Facial recognition might be the latest in technological data collection, but another, less obvious method of tracking people entered the market a few years ago — floor sensors.

Just a few years ago, a Milwaukee-based startup called Scanalytics began helping businesses track people’s movements, according to a report in the Associated Press that brought attention to the new technology on Monday.

The sensors are also being used in office buildings; to reduce energy costs, and in nursing homes; to determine when someone falls. However, the majority of Scanalytics’ customers are retail operations. In their efforts to compete with e-commerce giant Amazon, they’ve had to pull out all the stops.

Scanalytics co-founder and CEO Joe Scanlin said his floor sensors are designed to read customers’ unique foot compressions to track that person’s path to a digital display. The sensors provide feedback that can give retailers more knowledge; for instance, when and where to place displays, or issue coupons.

“Something that in the moment will increase their propensity to purchase a product,” said Scanlin, 29, who started developing the paper-thin sensors while he was a student at the University of Wisconsin-Whitewater in 2012. He now employs about 20 people.

According to the report:

Physical stores have been at a disadvantage because they “don’t have that granular level of understanding as to where users are entering, what they’re doing, what shelves are not doing well, which aisles are not being visited,” said Brian Sathianathan, co-founder of Iterate Studio, a small Denver-based company that helps businesses find and test technologies from startups worldwide.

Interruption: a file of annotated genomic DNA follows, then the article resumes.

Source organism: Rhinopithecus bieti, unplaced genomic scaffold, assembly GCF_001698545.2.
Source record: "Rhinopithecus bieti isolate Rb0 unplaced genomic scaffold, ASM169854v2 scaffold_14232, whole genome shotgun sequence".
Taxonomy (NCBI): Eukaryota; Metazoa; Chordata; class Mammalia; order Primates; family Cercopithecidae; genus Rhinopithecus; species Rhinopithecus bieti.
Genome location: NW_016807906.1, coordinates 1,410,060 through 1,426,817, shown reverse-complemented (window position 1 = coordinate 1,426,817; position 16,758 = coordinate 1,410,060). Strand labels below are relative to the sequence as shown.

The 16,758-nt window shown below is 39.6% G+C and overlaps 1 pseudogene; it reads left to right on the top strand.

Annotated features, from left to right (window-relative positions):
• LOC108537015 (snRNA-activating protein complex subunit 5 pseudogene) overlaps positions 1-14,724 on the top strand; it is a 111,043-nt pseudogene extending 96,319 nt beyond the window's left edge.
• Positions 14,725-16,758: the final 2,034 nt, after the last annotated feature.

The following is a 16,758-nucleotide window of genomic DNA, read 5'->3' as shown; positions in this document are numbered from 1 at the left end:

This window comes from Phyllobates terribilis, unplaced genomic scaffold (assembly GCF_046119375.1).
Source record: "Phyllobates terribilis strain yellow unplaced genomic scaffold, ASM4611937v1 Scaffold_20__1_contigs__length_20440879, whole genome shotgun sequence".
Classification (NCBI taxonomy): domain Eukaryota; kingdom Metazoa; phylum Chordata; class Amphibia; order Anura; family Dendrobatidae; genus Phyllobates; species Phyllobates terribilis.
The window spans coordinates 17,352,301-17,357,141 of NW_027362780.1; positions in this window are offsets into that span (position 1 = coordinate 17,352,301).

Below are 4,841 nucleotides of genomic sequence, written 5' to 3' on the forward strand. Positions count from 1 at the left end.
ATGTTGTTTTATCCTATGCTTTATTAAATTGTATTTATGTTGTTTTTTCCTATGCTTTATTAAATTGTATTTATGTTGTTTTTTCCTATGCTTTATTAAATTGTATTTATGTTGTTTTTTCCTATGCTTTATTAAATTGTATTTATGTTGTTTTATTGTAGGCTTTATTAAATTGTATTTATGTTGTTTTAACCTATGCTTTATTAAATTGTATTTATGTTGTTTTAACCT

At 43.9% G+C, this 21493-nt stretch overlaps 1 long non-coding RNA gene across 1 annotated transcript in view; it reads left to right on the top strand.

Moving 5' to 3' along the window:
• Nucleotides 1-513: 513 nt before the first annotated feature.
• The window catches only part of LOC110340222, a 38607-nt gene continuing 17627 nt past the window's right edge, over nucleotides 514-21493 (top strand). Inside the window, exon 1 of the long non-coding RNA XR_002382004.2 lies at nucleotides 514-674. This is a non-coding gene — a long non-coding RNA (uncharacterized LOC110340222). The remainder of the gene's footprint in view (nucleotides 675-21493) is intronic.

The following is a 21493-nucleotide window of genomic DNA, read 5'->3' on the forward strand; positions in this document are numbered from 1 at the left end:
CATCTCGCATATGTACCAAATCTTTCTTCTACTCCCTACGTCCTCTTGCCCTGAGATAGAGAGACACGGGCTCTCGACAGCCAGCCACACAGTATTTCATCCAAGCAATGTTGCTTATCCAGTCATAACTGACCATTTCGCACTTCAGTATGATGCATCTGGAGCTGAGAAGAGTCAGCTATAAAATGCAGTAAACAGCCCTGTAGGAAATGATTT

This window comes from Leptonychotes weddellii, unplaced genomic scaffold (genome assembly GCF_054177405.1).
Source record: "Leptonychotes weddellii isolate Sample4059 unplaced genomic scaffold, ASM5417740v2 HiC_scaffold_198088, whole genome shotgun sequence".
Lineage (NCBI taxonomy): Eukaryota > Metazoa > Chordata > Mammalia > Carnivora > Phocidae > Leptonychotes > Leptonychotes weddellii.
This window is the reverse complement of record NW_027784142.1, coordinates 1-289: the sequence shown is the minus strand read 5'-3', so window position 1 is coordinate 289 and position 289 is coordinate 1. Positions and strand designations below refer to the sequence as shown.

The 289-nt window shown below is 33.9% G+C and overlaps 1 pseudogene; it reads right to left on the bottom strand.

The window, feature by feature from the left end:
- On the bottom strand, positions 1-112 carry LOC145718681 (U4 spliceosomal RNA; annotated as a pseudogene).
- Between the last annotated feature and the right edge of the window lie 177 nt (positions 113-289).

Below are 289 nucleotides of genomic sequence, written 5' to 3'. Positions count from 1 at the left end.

But it’s become easier for stores to track customers in recent years. With Wi-Fi — among the earliest available options — businesses can follow people when they connect to a store’s internet. One drawback is that not everyone logs on so the sample size is smaller. Another is that it’s not possible to tell whether someone is inches or feet away from a product.

Sunglass Hut and fragrance maker Jo Malone use laser and motion sensors to tell when a product is picked up but not bought, and make recommendations for similar items on an interactive display. Companies such as Toronto-based Vendlytics and San Francisco-based Prism use artificial intelligence with video cameras to analyze body motions. That can allow stores to deliver customized coupons to shoppers in real time on a digital shelf or on their cellphones, said Jon Nordmark, CEO of Iterate Studio.

With Scanalytics, Nordmark said, “to have (the sensors) be super useful for someone like a retailer, they may need to power other types of things,” like sending coupons to customers.

These technologies have not become ubiquitous in the U.S. yet, but according to experts, it’s only a matter of time.

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